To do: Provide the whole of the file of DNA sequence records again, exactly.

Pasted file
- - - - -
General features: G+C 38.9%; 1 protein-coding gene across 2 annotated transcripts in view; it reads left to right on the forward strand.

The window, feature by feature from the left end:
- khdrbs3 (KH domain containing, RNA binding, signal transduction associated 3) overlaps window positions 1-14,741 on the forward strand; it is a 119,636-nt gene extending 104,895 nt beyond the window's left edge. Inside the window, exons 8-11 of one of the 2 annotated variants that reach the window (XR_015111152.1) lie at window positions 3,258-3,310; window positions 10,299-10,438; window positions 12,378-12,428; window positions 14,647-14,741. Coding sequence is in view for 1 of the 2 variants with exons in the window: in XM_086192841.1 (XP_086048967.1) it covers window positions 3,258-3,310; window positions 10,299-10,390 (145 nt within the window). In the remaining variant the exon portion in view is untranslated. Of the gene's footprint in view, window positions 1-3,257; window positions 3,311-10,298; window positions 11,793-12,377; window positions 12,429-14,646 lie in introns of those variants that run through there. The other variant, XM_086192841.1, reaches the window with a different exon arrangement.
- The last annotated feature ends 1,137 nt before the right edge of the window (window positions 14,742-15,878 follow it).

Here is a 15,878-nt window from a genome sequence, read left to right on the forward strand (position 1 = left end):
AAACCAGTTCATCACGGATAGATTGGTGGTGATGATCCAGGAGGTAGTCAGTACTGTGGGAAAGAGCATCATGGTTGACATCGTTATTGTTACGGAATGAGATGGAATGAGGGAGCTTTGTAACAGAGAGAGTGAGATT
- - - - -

General features: G+C 38.9%; 1 protein-coding gene across 2 annotated transcripts in view; it reads left to right on the forward strand.

The window, feature by feature from the left end:
- khdrbs3 (KH domain containing, RNA binding, signal transduction associated 3) overlaps window positions 1-14,741 on the forward strand; it is a 119,636-nt gene extending 104,895 nt beyond the window's left edge. Inside the window, exons 8-11 of one of the 2 annotated variants that reach the window (XR_015111152.1) lie at window positions 3,258-3,310; window positions 10,299-10,438; window positions 12,378-12,428; window positions 14,647-14,741. Coding sequence is in view for 1 of the 2 variants with exons in the window: in XM_086192841.1 (XP_086048967.1) it covers window positions 3,258-3,310; window positions 10,299-10,390 (145 nt within the window). In the remaining variant the exon portion in view is untranslated. Of the gene's footprint in view, window positions 1-3,257; window positions 3,311-10,298; window positions 11,793-12,377; window positions 12,429-14,646 lie in introns of those variants that run through there. The other variant, XM_086192841.1, reaches the window with a different exon arrangement.
- The last annotated feature ends 1,137 nt before the right edge of the window (window positions 14,742-15,878 follow it).

Here is a 15,878-nt window from a genome sequence, read left to right on the forward strand (position 1 = left end):
AAACCAGTTCATCACGGATAGATTGGTGGTGATGATCCAGGAGGTAGTCAGTACTGTGGGAAAGAGCATCATGGTTGACATCGTTATTGTTACGGAATGAGATGGAATGAGGGAGCTTTGTAACAGAGAGAGTGAGATT